I’ve had a great time building e-mail newsletters and blogging for annie aime. I taught myself MailChimp to do Annie’s e-mail marketing, and I’m very impressed with how easy and powerful it is. Here’s an example from fall 2014.
Distraction is always a buzz or chime away, and with attention more valuable than ever, the harm of giving in may outweigh the benefits of instant access.
Increased stress, diminished focus, wasted time, lost productivity: how can digital marketing practices help us cope with information overload to avoid burnout, and adapt to continue to build meaningful knowledge and connections?
The internet and social media have transformed consumers into publishers who now produce vast amounts of content, or “knowledge”. However, according to Peter Nicholson, the mass of content available, the limited time we have to consume it, and the accompanying shift from expert to amateur authority, have increased the value of attention, devalued information, and reduced depth.
Depth demands attention at the cost of time
- We consume more media, but we consume it in smaller bites.
- We prefer the up to date over the out of date.
- At the same time, this glut of content threatens to consume us.
Storage v access
When we can access most any information we want in a moment, we may no longer need to store deep knowledge in our brains. We will, however, want better ways to access and analyze it—and to know when we might want to access it in the first place.
Clearly, this is already happening. It is explicit in the “discovery learning” model of education, and studies show some people are becoming better at acquiring knowledge from “shallow” content.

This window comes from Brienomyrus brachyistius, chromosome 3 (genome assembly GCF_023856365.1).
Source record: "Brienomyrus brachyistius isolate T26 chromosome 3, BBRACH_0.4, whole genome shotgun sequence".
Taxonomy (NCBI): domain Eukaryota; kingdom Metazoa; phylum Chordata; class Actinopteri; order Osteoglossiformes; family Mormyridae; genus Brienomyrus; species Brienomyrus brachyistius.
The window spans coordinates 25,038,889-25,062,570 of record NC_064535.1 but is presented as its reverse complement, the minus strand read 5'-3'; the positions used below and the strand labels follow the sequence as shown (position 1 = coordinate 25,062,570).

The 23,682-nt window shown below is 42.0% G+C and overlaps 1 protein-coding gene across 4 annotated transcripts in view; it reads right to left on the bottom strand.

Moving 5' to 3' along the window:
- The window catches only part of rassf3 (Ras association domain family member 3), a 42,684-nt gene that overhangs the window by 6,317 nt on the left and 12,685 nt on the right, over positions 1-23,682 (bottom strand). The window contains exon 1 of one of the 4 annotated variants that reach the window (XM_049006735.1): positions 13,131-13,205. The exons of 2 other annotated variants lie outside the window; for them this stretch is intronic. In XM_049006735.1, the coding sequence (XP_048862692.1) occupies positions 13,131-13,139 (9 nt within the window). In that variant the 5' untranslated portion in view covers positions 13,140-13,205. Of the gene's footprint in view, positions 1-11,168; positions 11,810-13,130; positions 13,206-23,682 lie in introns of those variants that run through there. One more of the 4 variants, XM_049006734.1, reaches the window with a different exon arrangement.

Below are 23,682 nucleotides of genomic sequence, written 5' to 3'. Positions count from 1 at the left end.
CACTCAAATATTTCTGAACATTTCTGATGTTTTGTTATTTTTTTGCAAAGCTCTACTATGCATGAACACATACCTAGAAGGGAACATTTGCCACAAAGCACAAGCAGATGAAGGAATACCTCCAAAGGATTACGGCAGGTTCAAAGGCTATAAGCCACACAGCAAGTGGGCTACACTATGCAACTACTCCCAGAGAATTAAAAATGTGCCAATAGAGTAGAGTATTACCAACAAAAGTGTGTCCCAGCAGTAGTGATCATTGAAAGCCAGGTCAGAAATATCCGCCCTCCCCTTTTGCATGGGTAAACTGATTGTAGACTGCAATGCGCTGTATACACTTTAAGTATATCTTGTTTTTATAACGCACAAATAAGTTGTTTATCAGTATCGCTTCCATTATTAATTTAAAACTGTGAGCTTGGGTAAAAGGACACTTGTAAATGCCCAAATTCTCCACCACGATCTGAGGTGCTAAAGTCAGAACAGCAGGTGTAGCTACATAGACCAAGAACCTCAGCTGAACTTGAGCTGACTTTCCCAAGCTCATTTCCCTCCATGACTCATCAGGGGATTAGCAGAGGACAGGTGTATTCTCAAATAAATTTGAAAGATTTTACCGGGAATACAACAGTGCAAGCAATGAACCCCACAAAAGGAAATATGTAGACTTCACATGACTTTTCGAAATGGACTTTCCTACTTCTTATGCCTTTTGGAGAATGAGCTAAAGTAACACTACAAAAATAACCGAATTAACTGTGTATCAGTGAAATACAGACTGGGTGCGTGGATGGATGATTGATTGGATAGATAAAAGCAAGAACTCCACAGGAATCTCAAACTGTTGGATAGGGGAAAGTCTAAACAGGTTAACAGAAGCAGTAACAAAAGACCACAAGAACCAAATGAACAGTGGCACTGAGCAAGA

Seduced by distraction
While fast access to limitless information has clear benefits—“knowledge is power”—Erin Anderssen writes that constant distraction leads to “digital overload” and puts our health, work, and relationships at risk. Every chime we respond to steals our focus, taking time from something else, often something deeply important.
‘Continuous partial attention’
We call these distractions “multi-tasking”, but instead of improving our work, they cost us time and attention, and force us to forgo depth.
We give in without a thought to intention. Without intention, we waste valuable time, lose connection to ourselves, feel overwhelmed. Never fully focused on the task at hand, our productivity declines; delays and errors inevitably follow.
Time management or attention management?
To adapt to this deluge of digital, we must respond with intention, attention: focus.
- Ask self: “what do I want or need to be doing at this moment?”
- Tell self: “stop letting the screen lead me around”.
In my life
The advance of access and the corresponding decline of depth are clear from my experience as an internet user, starting in the mid-1990s. My content consumption has increased exponentially, and the length of time I devote to individual bits of information has decreased.